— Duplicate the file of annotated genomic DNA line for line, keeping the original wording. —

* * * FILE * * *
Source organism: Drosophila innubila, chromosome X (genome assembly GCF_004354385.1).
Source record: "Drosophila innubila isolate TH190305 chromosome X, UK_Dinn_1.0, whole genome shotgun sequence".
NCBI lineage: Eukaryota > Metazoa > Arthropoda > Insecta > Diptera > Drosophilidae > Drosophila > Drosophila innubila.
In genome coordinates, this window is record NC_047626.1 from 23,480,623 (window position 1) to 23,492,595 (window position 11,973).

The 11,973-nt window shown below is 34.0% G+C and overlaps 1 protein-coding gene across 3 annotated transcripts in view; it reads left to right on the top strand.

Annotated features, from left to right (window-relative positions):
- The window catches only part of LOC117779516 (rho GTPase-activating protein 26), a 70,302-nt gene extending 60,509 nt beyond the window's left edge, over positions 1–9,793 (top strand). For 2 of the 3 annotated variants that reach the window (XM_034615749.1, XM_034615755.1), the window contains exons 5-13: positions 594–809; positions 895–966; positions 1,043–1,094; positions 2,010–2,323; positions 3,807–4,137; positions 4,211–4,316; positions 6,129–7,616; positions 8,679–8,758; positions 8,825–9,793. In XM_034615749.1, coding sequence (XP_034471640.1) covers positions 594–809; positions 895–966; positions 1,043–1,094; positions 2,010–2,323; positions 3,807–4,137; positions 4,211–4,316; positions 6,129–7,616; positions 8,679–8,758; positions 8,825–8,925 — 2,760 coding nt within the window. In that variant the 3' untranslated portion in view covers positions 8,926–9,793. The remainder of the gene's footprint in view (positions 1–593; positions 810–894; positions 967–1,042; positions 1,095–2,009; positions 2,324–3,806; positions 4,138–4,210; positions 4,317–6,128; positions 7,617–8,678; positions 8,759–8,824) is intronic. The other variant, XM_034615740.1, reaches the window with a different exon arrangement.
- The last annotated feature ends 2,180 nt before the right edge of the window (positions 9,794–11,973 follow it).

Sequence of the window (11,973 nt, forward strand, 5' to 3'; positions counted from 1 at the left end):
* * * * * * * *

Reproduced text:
Source organism: Drosophila innubila, chromosome X (genome assembly GCF_004354385.1).
Source record: "Drosophila innubila isolate TH190305 chromosome X, UK_Dinn_1.0, whole genome shotgun sequence".
NCBI lineage: Eukaryota > Metazoa > Arthropoda > Insecta > Diptera > Drosophilidae > Drosophila > Drosophila innubila.
In genome coordinates, this window is record NC_047626.1 from 23,480,623 (window position 1) to 23,492,595 (window position 11,973).

The 11,973-nt window shown below is 34.0% G+C and overlaps 1 protein-coding gene across 3 annotated transcripts in view; it reads left to right on the top strand.

Annotated features, from left to right (window-relative positions):
- The window catches only part of LOC117779516 (rho GTPase-activating protein 26), a 70,302-nt gene extending 60,509 nt beyond the window's left edge, over positions 1–9,793 (top strand). For 2 of the 3 annotated variants that reach the window (XM_034615749.1, XM_034615755.1), the window contains exons 5-13: positions 594–809; positions 895–966; positions 1,043–1,094; positions 2,010–2,323; positions 3,807–4,137; positions 4,211–4,316; positions 6,129–7,616; positions 8,679–8,758; positions 8,825–9,793. In XM_034615749.1, coding sequence (XP_034471640.1) covers positions 594–809; positions 895–966; positions 1,043–1,094; positions 2,010–2,323; positions 3,807–4,137; positions 4,211–4,316; positions 6,129–7,616; positions 8,679–8,758; positions 8,825–8,925 — 2,760 coding nt within the window. In that variant the 3' untranslated portion in view covers positions 8,926–9,793. The remainder of the gene's footprint in view (positions 1–593; positions 810–894; positions 967–1,042; positions 1,095–2,009; positions 2,324–3,806; positions 4,138–4,210; positions 4,317–6,128; positions 7,617–8,678; positions 8,759–8,824) is intronic. The other variant, XM_034615740.1, reaches the window with a different exon arrangement.
- The last annotated feature ends 2,180 nt before the right edge of the window (positions 9,794–11,973 follow it).

Sequence of the window (11,973 nt, forward strand, 5' to 3'; positions counted from 1 at the left end):